Nation continued her destructive ways in Kansas, her fame spreading through her growing arrest record. After she led a raid in Wichita, Kansas, Nation's husband joked that she should use a hatchet next time for maximum damage. Nation replied, "That is the most sensible thing you have said since I married you." The couple divorced in 1901; they had no children. Between 1902–06, she lived in Guthrie, Oklahoma.
Alone or accompanied by hymn-singing women, Nation would march into a bar and sing and pray while smashing bar fixtures and stock with a hatchet. Between 1900 and 1910, she was arrested some 30 times for "hatchetations,” as she came to call them. Nation paid her jail fines from lecture-tour fees and sales of souvenir hatchets. The souvenirs were provided by a Topeka, Kansas pharmacist. Engraved on the handle of the hatchet, the pin reads, "Death to Rum."
In April 1901, Nation went to Kansas City, Missouri, a city known for its wide opposition to the temperance movement, and smashed liquor in various bars on 12th Street in downtown Kansas City. She was arrested, taken to court, and fined $500 (about $15,000 in 2017 dollars), although the judge suspended the fine under the condition that Nation never return to Kansas City. Nation was arrested over 32 times—one report is that she was placed in the Washington DC poorhouse for three days for refusing to pay a $35 fine.
Nation also conducted women's rights marches in Topeka, Kansas. She led hundreds of women that were part of the Home Defender's Army to march in opposition to saloons.
Later life and death
Nation's anti-alcohol activities became widely known, with the slogan "All Nations Welcome But Carrie" becoming a bar-room staple. She published The Smasher's Mail, a biweekly newsletter, and The Hatchet, a newspaper.
Later in life Nation exploited her name by appearing in vaudeville in the United States and music halls in Great Britain. Nation, a proud woman more given to sermonizing than entertaining, found these venues uninspiring for her proselytizing. One of a number of pre-World War I acts that "failed to click" with foreign audiences, Nation was struck by an egg thrown by an audience member during one 1909 music hall lecture at the Canterbury Theatre of Varieties in Westminster, London. Indignantly, "The Anti-Souse Queen" ripped up her contract and returned to the United States. Seeking profits elsewhere, Nation sold photographs of herself, collected lecture fees, and marketed miniature souvenir hatchets. In October 1909, various press outlets reported that Nation claimed to have invented an aeroplane.
Near the end of her life, Nation moved to Eureka Springs, Arkansas where she founded the home known as "Hatchet Hall". In poor health, she collapsed during a speech in a Eureka Springs park, after proclaiming, "I have done what I could." Nation was taken to a hospital in Leavenworth, Kansas, the Evergreen Place Hospital and Sanitarium located on 25 acres at Limit Street and South Maple Avenue just outside the city limits of Leavenworth. Evergreen Place Hospital was founded and operated by Dr. Charles Goddard, a professor at the University of Kansas School of Medicine and a distinguished authority on nervous and mental troubles, liquor and drug habits. Nation died there on 9 June 1911. She was buried in an unmarked grave in Belton City Cemetery in Belton, Missouri. The Woman's Christian Temperance Union later erected a stone inscribed "Faithful to the Cause of Prohibition, She Hath Done What She Could" and the name "Carry A. Nation".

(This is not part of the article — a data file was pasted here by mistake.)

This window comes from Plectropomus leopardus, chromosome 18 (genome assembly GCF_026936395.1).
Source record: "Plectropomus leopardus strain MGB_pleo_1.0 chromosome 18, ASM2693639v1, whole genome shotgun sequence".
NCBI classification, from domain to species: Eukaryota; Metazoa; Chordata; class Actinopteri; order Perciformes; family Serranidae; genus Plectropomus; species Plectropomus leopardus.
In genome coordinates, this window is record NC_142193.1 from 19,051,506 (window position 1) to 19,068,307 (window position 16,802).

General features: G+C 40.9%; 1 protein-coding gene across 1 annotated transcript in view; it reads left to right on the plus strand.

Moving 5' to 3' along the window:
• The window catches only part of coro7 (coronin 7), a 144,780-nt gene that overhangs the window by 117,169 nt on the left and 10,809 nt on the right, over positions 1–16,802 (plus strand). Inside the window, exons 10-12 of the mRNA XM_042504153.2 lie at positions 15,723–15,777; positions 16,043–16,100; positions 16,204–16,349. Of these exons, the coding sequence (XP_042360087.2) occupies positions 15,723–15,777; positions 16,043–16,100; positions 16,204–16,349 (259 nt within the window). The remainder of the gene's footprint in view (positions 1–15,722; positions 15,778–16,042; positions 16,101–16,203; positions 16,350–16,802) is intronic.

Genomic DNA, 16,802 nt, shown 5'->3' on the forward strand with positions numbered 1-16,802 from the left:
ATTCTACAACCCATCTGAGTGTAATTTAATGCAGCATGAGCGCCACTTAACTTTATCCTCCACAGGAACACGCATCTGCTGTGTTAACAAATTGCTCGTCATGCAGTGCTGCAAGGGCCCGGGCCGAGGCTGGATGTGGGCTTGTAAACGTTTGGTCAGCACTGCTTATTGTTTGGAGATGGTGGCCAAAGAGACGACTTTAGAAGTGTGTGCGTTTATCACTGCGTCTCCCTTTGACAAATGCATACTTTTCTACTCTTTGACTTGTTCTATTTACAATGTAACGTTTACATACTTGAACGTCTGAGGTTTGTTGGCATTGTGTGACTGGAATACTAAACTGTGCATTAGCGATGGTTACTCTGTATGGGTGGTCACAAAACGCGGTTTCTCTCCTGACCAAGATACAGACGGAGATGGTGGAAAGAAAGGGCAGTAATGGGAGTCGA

In 1918, a drinking fountain was erected in Nation's memory by the Woman's Christian Temperance Union. It is currently housed at Naftzger Memorial Park in Wichita, Kansas. One frequently reported myth is that the original fountain was destroyed a few years after its inception when the driver of a beer truck lost control and ran into it. Jami Tracy, a curator of the Wichita-Sedgwick County Historical Museum, states that this ironic tale has "no substance whatsoever".
Nation's home in Medicine Lodge, Kansas, the Carrie Nation House, was bought by the Woman's Christian Temperance Union in the 1950s and was declared a U.S. National Historic Landmark in 1976. A spring just across the street from Hatchet Hall in Eureka Springs is named after her.
Carrie Nation was known as "Mother Nature" for the charity and religious work she did. Because Nation believed drunkenness was a cause to many problems in society, she attempted to help those in prison. In 1890, Nation founded a sewing circle in Medicine Lodge, Kansas to make clothing for the poor as well as prepare meals for them on holidays like Thanksgiving and Christmas. In 1901, Nation established a shelter for wives and children of alcoholics in Kansas City, Missouri. This shelter would later be described as an "early model for today's battered women's shelter".
- Nation is portrayed by Valerie Buhagiar in Season 9 Episode 6 of the Canadian TV series Murdoch Mysteries
- In "Bar Fights" (Episode 3, Season 4) of Comedy Central's Drunk History, Nation is portrayed by Vanessa Bayer
- In the movie Beyond the Valley of the Dolls the band The Kelly Affair changes the band name to The Carrie Nations
- In the OverSimplified video "Prohibition" 
- A fictionalized version of Nation is portrayed in the musical Queen of the Mist, wherein she crosses paths with Annie Edson Taylor. Nation was portrayed by Julia Murney in the original Off-Broadway production. 
- James Stuart McKnight, represented Carrie Nation's sister in a competency hearing
- The spelling of Nation's first name varies; both "Carrie" and "Carry" are considered correct. Official records say "Carrie", which Nation used for most of her life; the name "Carry" was used by her father in the family Bible. Upon beginning her campaign against liquor in the early 20th century, she adopted the name Carry A. Nation, saying it meant "Carry A Nation for Prohibition." After gaining her notoriety, Carrie officially registered "Carry" as a trademark.